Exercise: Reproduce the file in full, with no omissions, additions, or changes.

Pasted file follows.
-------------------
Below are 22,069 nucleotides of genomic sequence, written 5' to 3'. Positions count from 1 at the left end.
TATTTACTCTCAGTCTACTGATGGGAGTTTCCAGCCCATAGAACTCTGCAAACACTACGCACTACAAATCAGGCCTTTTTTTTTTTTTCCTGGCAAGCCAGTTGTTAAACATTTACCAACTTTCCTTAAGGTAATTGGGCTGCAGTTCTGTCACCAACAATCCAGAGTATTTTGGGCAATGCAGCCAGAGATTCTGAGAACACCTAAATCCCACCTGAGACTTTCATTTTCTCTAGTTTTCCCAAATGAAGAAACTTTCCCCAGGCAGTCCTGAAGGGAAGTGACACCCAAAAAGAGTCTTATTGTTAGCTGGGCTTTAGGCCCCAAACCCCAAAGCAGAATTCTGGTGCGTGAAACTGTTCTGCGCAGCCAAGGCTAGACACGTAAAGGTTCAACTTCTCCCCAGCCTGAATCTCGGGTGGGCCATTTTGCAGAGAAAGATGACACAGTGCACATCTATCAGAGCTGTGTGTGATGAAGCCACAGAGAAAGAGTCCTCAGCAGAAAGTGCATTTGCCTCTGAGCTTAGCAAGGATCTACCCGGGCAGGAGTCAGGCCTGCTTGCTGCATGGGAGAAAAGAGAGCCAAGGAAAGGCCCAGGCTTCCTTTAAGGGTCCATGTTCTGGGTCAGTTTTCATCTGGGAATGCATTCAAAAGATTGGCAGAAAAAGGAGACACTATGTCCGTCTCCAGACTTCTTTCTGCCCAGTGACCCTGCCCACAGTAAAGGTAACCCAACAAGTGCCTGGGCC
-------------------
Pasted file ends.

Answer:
Below are 22,069 nucleotides of genomic sequence, written 5' to 3'. Positions count from 1 at the left end.
TATTTACTCTCAGTCTACTGATGGGAGTTTCCAGCCCATAGAACTCTGCAAACACTACGCACTACAAATCAGGCCTTTTTTTTTTTTTCCTGGCAAGCCAGTTGTTAAACATTTACCAACTTTCCTTAAGGTAATTGGGCTGCAGTTCTGTCACCAACAATCCAGAGTATTTTGGGCAATGCAGCCAGAGATTCTGAGAACACCTAAATCCCACCTGAGACTTTCATTTTCTCTAGTTTTCCCAAATGAAGAAACTTTCCCCAGGCAGTCCTGAAGGGAAGTGACACCCAAAAAGAGTCTTATTGTTAGCTGGGCTTTAGGCCCCAAACCCCAAAGCAGAATTCTGGTGCGTGAAACTGTTCTGCGCAGCCAAGGCTAGACACGTAAAGGTTCAACTTCTCCCCAGCCTGAATCTCGGGTGGGCCATTTTGCAGAGAAAGATGACACAGTGCACATCTATCAGAGCTGTGTGTGATGAAGCCACAGAGAAAGAGTCCTCAGCAGAAAGTGCATTTGCCTCTGAGCTTAGCAAGGATCTACCCGGGCAGGAGTCAGGCCTGCTTGCTGCATGGGAGAAAAGAGAGCCAAGGAAAGGCCCAGGCTTCCTTTAAGGGTCCATGTTCTGGGTCAGTTTTCATCTGGGAATGCATTCAAAAGATTGGCAGAAAAAGGAGACACTATGTCCGTCTCCAGACTTCTTTCTGCCCAGTGACCCTGCCCACAGTAAAGGTAACCCAACAAGTGCCTGGGCC